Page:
Tyco CIO Shows Off IT Progress, Outlines GoalsTyco CIO Shows Off IT Progress, Outlines Goals
Dana Deasy, Tyco's first corporate CIO, is charged with turning the company's IT operations from a marginalized support function into a competitive advantage.
May 27, 2004
Tyco International Ltd. CEO Edward Breen's mission over the past two years has been to restore shareholders' confidence in his scandal-shaken company, grow the company's five main subsidiaries through sales rather than acquisition, and clear up accounting discrepancies that have plagued Tyco in recent years. Recognizing that this was no normal to-do list, Breen a year ago launched a bold initiative to create Tyco's first-ever corporate CIO position and filled that spot with Dana Deasy, who has held CIO positions at both Siemens and General Motors Corp.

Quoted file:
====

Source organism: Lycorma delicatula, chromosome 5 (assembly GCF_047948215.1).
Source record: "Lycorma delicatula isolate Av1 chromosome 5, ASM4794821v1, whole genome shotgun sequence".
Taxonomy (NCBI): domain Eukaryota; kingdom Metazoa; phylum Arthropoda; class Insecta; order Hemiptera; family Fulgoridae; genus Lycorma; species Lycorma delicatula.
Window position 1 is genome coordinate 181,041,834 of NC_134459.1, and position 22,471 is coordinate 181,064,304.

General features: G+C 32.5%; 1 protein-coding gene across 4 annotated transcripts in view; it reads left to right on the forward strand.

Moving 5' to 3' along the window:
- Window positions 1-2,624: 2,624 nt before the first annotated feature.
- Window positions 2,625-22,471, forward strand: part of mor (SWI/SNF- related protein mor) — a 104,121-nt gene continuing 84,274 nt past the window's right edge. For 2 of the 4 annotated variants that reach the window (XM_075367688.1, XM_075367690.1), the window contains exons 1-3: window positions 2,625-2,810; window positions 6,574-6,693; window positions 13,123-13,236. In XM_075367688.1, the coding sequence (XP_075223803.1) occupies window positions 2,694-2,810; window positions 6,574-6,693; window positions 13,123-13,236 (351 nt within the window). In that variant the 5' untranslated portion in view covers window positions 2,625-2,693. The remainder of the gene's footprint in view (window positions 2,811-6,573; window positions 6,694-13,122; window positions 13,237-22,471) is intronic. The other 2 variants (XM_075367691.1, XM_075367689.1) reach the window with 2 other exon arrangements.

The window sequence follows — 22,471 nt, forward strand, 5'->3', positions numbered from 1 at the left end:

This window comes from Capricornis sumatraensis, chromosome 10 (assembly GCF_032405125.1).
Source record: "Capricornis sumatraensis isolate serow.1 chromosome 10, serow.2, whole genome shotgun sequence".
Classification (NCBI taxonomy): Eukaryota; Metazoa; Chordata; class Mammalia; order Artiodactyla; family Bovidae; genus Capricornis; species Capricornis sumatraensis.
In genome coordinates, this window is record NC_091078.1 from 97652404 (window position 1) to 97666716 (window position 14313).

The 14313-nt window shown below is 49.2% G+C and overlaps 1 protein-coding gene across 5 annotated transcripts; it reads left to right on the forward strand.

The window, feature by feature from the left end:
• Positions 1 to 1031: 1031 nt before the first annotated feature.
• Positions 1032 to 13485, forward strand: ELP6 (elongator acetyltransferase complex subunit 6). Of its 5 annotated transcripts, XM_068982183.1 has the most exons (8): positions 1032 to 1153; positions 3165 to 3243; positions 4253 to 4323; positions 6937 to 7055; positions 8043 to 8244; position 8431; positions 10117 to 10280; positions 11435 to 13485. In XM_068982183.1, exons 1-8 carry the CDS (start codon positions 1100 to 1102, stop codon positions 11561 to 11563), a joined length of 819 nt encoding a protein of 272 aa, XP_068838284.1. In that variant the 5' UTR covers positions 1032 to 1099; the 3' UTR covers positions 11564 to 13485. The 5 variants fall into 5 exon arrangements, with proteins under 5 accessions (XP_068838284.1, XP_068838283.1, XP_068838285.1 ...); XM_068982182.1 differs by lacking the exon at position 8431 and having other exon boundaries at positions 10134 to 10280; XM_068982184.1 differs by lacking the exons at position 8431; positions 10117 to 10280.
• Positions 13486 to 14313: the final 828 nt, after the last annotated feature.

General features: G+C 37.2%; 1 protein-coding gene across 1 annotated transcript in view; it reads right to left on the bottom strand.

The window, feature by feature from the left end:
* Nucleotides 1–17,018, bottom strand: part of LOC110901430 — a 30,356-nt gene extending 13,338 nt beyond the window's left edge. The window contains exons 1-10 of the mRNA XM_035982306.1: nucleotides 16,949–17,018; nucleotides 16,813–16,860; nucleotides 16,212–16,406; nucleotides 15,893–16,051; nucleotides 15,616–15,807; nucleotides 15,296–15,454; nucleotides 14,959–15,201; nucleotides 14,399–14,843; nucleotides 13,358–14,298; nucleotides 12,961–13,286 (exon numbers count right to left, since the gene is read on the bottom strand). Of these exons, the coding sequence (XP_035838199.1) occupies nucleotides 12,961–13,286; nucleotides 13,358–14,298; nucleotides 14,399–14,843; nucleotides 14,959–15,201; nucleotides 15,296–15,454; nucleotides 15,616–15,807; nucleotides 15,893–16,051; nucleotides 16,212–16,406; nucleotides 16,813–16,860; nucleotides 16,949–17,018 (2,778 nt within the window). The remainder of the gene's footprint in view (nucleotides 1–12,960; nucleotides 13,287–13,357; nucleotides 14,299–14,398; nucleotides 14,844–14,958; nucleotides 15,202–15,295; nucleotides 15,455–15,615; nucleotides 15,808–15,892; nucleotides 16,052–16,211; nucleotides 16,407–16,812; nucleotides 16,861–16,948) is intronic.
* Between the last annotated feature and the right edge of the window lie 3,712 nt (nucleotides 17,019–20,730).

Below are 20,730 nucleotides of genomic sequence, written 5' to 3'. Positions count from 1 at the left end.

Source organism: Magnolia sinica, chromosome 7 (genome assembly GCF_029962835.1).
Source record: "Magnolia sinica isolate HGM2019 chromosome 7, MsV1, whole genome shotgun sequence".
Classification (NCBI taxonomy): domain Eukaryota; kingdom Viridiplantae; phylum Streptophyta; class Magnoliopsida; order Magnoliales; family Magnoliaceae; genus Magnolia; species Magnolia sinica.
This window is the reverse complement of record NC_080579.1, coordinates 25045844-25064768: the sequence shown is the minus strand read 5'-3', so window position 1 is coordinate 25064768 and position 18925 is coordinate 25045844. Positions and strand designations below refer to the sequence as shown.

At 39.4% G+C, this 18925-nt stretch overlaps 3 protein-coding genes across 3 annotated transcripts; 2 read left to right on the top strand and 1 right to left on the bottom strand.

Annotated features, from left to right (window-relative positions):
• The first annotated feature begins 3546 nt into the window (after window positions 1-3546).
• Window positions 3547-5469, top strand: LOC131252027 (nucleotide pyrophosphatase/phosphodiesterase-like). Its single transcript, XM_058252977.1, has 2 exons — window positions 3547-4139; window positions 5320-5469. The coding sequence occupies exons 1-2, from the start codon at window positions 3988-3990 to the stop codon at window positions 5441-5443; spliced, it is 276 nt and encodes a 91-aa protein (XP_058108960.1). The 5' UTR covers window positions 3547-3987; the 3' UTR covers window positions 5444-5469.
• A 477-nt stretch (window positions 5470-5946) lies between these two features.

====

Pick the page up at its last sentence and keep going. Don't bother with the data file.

Deasy's marching orders: help Breen transform Tyco from a holding company that marginalized IT purely as a support function to an operating company that uses IT to gain competitive advantages. Not an easy task, compounded by the fact that one of Deasy's top priorities when he started in August was to hire IT executives to manage Tyco's Fire & Security, Plastics & Adhesives, and Engineered Products & Services businesses. The company's Electronics and Healthcare businesses had CIOs already. He interviewed candidates from Tyco's posh Manhattan offices as those confines were being packed up and moved to Princeton, N.J. Deasy returned to New York on Thursday to address the CeBIT America information and communications technology show and discuss his road map for helping Breen meet his objectives. With Deasy were Tyco's four business-line CIOs--he hopes to fill the Engineered Products & Services CIO position this summer. The CIOs have plans for transforming IT into more of a strategic function within their business units. Good thing: The company expects to launch another growth spurt in 2006. After months of studying what Tyco International needs from its IT organization, Deasy has decided to prioritize his own to-do list with plans to integrate the company's 140 individual networks, consolidate its 200 data centers, and create a Tyco Enterprise Directory for all 260,000 employees worldwide. One of the company's secret weapons is its Tyco Global Network, built and operated by its Tyco Telecommunications Ltd. subsidiary. This network, which extends from coast to coast, provides Tyco International with bandwidth for its own use, in addition to plenty of bandwidth for Tyco Telecommunications' carrier customers, which include Korean telecom operating and broadband service supplier KT Corp. and TeliaSonera International Carrier, the leading carrier of IP traffic in the Nordic and Baltic Sea regions. A large part of consolidating data centers is linked to consolidating the applications that run within those data centers. Tyco International has more than 500 payroll systems in North America alone. "And we have every ERP system imaginable," Deasy says. One of Tyco's challenges will be balancing the need to integrate and consolidate its various individual business units with the desire to allow these business units to continue autonomous operation. Deasy said Thursday, as he did in August, that he's not looking to pull every aspect of Tyco into a common enterprise-resource-planning or customer-relationship-management system, although he concedes that a common data warehouse would make sense from a corporate governance perspective. Deasy says his greatest success thus far has been to consolidate sourcing, a move that's saved the company $75 million over the past year by bringing together software and other types of purchasing contracts. Tyco International, which reported $37 billion in sales last year, has likewise outsourced all of its Web-development work to India. Over the next year, Deasy will evaluate other areas the company can outsource. Tyco has yet to decide on a technology for its upcoming Tyco Enterprise Directory, which will integrate employee information worldwide. The challenge is that individual subsidiaries aren't standardized on a directory technology, although Microsoft's Active Directory is the most predominant, Deasy says. Much of Deasy's success will rest on his ability to coordinate with Tyco's different business subsidiaries. Tyco's Healthcare and Electronics businesses have benefited from business-level CIO leadership over the past several years. Healthcare, which last year recorded about $9 billion in sales, already has an integrated network as well as integrated systems for E-mail and payroll for its 85 manufacturing facilities worldwide. "We want the [Healthcare group of businesses] to be able to make decisions based upon business needs, not on system limitations," says Steven McManama, VP and CIO at Tyco Healthcare. To do this, McManama has set three main priorities: setting up a more-efficient system for vendor-managed inventory, starting a radio-frequency identification program to comply with retail partner Wal-Mart Stores Inc.'s demands, and implementing product-life-cycle-management software. These types of initiatives represent quite a change for Tyco, says Ron Vance, VP and CIO of Tyco Electronics Corp., which had about $10 billion in sales last year. "The old Tyco looked at IT as an expense to be controlled rather than an investment to be leveraged," he says. While Tyco will focus on organic growth in the short term, Deasy has until 2006 to rein in Tyco's IT systems. After that, he says, the company wants to open the doors to future acquisitions. Adds Deasy, "IT doesn't want to be a bottleneck when this happens."
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